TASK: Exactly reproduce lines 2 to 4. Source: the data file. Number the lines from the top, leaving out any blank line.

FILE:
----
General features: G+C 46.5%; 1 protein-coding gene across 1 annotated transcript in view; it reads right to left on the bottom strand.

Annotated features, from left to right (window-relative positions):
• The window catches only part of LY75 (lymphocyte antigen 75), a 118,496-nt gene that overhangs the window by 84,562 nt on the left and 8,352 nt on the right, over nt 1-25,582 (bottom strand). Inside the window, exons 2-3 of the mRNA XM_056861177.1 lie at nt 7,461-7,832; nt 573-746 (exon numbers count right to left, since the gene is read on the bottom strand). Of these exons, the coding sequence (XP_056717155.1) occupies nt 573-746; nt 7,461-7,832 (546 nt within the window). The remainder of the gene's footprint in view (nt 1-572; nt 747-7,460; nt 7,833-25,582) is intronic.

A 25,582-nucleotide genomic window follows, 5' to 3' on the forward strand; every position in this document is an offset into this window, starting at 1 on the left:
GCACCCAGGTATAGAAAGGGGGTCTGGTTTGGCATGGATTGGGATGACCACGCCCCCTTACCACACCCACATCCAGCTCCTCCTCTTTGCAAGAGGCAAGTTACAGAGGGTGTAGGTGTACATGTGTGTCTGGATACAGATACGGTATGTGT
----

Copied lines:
Annotated features, from left to right (window-relative positions):
• The window catches only part of LY75 (lymphocyte antigen 75), a 118,496-nt gene that overhangs the window by 84,562 nt on the left and 8,352 nt on the right, over nt 1-25,582 (bottom strand). Inside the window, exons 2-3 of the mRNA XM_056861177.1 lie at nt 7,461-7,832; nt 573-746 (exon numbers count right to left, since the gene is read on the bottom strand). Of these exons, the coding sequence (XP_056717155.1) occupies nt 573-746; nt 7,461-7,832 (546 nt within the window). The remainder of the gene's footprint in view (nt 1-572; nt 747-7,460; nt 7,833-25,582) is intronic.

A 25,582-nucleotide genomic window follows, 5' to 3' on the forward strand; every position in this document is an offset into this window, starting at 1 on the left: